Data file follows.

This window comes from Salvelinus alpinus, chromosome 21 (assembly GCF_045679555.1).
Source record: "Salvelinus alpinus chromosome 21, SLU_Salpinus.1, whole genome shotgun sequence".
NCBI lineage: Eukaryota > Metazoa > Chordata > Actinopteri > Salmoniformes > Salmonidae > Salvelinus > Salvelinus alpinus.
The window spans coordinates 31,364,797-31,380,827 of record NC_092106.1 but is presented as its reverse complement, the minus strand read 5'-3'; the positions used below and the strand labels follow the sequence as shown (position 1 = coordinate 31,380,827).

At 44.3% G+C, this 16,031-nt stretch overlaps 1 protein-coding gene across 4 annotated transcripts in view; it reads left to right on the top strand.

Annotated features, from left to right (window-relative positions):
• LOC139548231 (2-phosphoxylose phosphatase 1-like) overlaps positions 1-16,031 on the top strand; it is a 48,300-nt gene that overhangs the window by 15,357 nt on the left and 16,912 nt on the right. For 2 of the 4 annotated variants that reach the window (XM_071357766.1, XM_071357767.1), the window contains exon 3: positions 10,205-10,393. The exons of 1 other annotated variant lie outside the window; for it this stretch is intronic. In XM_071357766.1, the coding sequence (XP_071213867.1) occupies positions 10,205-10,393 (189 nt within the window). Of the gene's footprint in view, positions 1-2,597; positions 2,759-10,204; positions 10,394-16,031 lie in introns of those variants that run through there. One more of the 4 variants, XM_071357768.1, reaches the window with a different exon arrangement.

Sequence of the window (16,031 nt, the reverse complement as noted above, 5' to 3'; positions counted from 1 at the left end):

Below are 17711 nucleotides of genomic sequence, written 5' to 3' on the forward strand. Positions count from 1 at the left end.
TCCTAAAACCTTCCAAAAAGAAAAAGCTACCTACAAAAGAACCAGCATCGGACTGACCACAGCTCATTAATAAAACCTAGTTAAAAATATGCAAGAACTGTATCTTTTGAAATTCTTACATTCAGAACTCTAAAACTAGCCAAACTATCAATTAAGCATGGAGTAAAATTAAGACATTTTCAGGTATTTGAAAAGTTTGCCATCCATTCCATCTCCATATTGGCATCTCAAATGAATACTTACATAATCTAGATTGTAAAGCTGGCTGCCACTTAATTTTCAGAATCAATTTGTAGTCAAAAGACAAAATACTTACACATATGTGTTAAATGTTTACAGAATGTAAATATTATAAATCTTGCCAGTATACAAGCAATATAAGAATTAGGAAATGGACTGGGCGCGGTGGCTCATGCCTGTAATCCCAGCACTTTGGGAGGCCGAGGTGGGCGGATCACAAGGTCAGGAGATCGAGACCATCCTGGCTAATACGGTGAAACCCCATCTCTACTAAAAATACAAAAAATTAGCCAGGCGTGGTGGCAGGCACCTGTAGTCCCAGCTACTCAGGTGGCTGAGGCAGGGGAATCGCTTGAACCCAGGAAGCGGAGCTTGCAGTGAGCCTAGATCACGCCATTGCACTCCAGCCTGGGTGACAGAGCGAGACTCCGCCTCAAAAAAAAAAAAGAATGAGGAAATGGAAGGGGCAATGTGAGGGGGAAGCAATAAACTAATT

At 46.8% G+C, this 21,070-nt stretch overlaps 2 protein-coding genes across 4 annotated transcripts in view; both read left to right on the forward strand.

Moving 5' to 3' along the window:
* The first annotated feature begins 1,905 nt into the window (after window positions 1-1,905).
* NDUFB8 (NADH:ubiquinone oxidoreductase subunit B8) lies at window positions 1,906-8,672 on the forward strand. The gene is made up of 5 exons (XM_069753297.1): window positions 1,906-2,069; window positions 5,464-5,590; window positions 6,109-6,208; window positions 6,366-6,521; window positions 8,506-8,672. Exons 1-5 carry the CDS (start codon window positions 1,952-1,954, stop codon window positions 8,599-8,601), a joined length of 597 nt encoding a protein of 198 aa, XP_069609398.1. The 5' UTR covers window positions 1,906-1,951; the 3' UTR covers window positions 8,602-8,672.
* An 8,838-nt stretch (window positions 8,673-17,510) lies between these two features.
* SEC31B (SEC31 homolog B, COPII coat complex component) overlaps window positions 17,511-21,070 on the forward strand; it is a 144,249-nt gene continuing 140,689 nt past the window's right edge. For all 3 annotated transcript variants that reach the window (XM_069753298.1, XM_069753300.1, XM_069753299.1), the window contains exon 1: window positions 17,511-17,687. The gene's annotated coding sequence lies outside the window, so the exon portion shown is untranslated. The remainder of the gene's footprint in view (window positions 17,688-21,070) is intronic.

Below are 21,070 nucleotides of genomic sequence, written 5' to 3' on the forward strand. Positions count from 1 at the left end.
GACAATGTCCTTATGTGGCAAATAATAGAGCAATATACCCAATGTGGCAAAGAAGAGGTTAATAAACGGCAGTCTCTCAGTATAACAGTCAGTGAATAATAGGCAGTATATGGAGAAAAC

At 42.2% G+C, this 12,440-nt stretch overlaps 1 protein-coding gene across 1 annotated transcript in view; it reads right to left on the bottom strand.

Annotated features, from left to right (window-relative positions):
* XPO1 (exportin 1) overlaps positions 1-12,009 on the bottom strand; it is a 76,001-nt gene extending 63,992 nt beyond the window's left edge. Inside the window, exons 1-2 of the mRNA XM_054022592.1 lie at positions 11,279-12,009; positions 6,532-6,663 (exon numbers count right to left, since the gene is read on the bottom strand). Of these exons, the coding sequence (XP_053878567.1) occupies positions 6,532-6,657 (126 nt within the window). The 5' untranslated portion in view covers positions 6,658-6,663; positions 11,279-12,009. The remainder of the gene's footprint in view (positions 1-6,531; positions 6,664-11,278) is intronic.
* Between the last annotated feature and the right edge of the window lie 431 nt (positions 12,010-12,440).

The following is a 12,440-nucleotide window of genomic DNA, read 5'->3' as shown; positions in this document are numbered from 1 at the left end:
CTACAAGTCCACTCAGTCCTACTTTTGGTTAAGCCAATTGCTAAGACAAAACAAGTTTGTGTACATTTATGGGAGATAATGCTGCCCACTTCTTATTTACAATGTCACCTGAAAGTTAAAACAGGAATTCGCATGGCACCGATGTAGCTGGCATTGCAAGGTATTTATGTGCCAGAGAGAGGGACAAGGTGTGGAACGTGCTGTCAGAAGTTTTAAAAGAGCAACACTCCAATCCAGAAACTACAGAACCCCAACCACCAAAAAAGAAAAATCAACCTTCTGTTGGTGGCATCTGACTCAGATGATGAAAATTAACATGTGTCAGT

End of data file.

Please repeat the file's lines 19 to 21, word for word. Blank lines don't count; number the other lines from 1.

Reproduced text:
At 42.2% G+C, this 12,440-nt stretch overlaps 1 protein-coding gene across 1 annotated transcript in view; it reads right to left on the bottom strand.

Annotated features, from left to right (window-relative positions):
* XPO1 (exportin 1) overlaps positions 1-12,009 on the bottom strand; it is a 76,001-nt gene extending 63,992 nt beyond the window's left edge. Inside the window, exons 1-2 of the mRNA XM_054022592.1 lie at positions 11,279-12,009; positions 6,532-6,663 (exon numbers count right to left, since the gene is read on the bottom strand). Of these exons, the coding sequence (XP_053878567.1) occupies positions 6,532-6,657 (126 nt within the window). The 5' untranslated portion in view covers positions 6,658-6,663; positions 11,279-12,009. The remainder of the gene's footprint in view (positions 1-6,531; positions 6,664-11,278) is intronic.